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Band participation hurt by hardships in community

Westfield Academy and Central School Board of Education members received two presentations from the music department, as well as a report from Drescher & Malecki LLP on the 2022-23 independent audit, at their regular meeting earlier this month.

Music Director Kent Knappenberger and Band Director Roger Chagnon invited their students to “take the floor” for their performances for the board.

Chagnon spoke to board members about the band and about instruments. The number of students taking part in band has increased throughout the years, he said. However, many families lack the financial means to rent instruments, which can cost about $50 a month from a music store

“It has always been my pledge to students that, “Money will never keep you out of my class. If you want to make music, we will find a way,” Chagnon said. “I pledged to every student that if you wanted to be in the band, I would find an instrument,” he said. “It only costs students about $70 for the entire year to use an instrument.”

About 96% of the band instruments are currently in use by students, Chagnon said. “This means that next year’s incoming band students (we begin in fifth grade) will not have enough instruments to go around. This also takes into account our outgoing senior class,” he said.

In other business, the audit report from Drescher & Malecki, LLP, showed that the district received an unmodified opinion, which means the financial statements were prepared correctly, in all material respects. WACS also received a single audit opinion as a result of the Federal funds received by the district.

The board subsequently accepted the Independent Financial Audit report as presented for the 2022-23 school year.

In other business, board member Phyllis Hagan noted in the BOCES report, it states that their board approved a change to the 2023-2024 WNY Instructional Calendar: to reflect that students will not be in attendance on April 8, 2024. Noting that this is the date of the anticipated total solar eclipse over the area, Hagan asked what WACS intends to do on that day.

District Superintendent Michael Cipolla indicated that a decision has not yet been made.

“By the end of November, we will be communicating our status and if there will be any changes to our calendar,” he said.

Cipolla also told the board that he is very impressed with the music department. “I want to recognize our music department and our students for their incredible work,” he said.

Cipolla went on to present his ideas for improving communication with school families and with the community. “Regarding communication, you always hear the adage ‘ it takes a village,’ and that is true,” he said. “I plan on having a Superintendent’s Night once a month to share district updates.”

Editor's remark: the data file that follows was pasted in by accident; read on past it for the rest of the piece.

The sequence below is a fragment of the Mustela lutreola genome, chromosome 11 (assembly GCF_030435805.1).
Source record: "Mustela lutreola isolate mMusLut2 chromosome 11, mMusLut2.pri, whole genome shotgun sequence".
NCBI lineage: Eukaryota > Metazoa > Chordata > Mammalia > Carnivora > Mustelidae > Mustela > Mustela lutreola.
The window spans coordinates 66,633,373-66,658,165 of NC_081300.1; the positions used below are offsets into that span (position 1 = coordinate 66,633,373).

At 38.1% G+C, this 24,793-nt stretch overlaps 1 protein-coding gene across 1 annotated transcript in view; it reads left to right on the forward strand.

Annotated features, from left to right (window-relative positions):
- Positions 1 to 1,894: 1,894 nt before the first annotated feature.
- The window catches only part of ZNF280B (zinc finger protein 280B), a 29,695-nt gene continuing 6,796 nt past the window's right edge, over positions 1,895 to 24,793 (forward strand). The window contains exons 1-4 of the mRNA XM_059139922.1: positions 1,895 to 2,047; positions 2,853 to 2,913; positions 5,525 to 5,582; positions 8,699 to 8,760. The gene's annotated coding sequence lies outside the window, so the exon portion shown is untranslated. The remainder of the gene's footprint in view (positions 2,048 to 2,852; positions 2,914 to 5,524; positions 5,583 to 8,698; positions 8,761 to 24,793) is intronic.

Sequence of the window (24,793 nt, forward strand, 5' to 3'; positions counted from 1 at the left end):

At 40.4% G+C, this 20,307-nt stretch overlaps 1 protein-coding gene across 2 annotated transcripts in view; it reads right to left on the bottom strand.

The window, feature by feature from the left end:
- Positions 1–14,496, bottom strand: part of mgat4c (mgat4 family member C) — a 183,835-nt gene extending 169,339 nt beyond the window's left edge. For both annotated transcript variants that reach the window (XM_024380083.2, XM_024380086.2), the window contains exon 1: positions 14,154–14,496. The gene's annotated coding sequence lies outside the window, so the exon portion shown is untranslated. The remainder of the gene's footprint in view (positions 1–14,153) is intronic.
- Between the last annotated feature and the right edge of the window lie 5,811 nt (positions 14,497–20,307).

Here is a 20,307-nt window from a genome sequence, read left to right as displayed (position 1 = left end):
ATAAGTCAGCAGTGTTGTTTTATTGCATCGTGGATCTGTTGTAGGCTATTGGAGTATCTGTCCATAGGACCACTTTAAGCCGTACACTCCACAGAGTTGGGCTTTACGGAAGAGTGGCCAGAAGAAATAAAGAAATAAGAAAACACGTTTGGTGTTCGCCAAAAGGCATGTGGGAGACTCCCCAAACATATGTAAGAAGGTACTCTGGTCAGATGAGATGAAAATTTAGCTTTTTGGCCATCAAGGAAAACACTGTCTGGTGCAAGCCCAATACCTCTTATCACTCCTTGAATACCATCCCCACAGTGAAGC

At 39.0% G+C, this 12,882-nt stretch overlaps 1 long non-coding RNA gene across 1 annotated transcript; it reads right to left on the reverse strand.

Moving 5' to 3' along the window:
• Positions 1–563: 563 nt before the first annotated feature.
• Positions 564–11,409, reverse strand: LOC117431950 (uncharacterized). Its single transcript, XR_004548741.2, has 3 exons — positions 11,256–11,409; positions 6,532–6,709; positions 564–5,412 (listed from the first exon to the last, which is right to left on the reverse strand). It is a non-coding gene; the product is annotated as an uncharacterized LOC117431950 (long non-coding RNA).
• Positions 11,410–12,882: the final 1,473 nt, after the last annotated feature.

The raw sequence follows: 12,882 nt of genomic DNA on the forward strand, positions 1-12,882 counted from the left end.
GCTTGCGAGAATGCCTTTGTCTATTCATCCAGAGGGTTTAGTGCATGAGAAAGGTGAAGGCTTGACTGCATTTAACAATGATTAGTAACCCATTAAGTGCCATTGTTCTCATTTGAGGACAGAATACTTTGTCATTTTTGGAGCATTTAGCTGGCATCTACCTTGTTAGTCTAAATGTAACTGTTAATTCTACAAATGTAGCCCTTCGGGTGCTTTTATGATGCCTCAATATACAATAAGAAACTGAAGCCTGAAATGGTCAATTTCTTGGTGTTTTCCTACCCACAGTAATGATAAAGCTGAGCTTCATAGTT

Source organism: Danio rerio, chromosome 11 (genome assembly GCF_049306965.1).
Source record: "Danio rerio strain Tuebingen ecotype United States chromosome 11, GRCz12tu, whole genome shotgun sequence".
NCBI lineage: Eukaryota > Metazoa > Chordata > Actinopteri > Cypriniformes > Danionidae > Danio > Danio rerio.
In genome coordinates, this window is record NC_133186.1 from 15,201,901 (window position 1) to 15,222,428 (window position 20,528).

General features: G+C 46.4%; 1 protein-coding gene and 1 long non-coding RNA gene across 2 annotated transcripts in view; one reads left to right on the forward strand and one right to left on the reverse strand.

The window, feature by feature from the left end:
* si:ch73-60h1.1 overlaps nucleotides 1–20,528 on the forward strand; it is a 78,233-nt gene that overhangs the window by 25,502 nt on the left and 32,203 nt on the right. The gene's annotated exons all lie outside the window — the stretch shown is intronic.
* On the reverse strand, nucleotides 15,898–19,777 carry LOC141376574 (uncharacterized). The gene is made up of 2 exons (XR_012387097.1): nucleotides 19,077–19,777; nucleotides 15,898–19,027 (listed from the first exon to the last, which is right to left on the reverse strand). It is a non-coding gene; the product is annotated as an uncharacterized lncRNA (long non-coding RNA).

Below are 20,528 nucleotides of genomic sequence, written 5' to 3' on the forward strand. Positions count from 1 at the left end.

Board members also received an update on the district’s capital project, 2024.

Cipolla reviewed several areas of need which may be included in the project. “We’ve heard how our athletic complex needs updating,” he said. “Also, the physical education locker rooms are in disrepair and we are looking at freshening up and modernization of our hallways.”

Cipolla also told the board that the district is looking at security upgrades for the building and certain upgrades in classrooms. “Cabinetry and sink improvements are needed in classrooms,” he said. “Overall, it is a rather large scale scope of work to be done.”

Cipolla gave board members a proposed timeline for the capital project, as well as a projected date for the public vote. “This winter we anticipate sharing the finalized scope of work and the aid that the district is eligible to receive,” he said. “If we stay on schedule with a September 2024 vote and subsequent approval, we could see our current ninth-graders benefitting from this project.”

In his report to the board, secondary Principal Corey Markham commended the students’ performances of The Lion King Jr. on Nov. 10 and 11. “If you missed the Lion King Jr., you missed a really great show,” he said. “They did an excellent job.”

Markham also told board members that several students would be inducted into the National Technical Honor Society on Nov. 17. He offered his congratulations to Rhiannon Seminatore, Drew Ernewein, Dawn Fleck, Cora Bearce and Hailey Dunlap for becoming NTHS members.

Elementary Principal Molly Anderson reported that social workers Stacey Asel and Deann Shelters are currently going into PAWS classes to facilitate the Second Step Bullying Prevention Unit. “Curriculum is grade level specific and includes class discussions, role playing, videos, partner work, group work and more,” she said. “This is an addition to the grade level Second Step lessons that are taught year round.”

Anderson also told board members that, in an effort to increase STEAM programming district wide, the elementary school has rolled out multiple WozEd STEM kits. “We currently have a curriculum in animation, AR/VR, Coding, Cyber Security, Engineering & Design, and Robotics,” she said.

Cipolla commented on what Anderson said about WozEd STEM kits. “Piggybacking on something Mrs. Anderson said, we were honored as being a pathway school in New York State,” he said. “There’s a lot of work going into helping our students to engage. It was nice to have the WozEd Company recognize us for our efforts.”

Hagan said she agrees that Westfield has innovative programming. “I concur that we have an excellent, well-rounded program here at WACS,” she said.

Board member Tom Tarpley said this is a good time to express appreciation for all who make the district what it is. “In this season of thanks, I want to express my appreciation to the administration and staff, our students and our student athletes for their extraordinary work,” he said.

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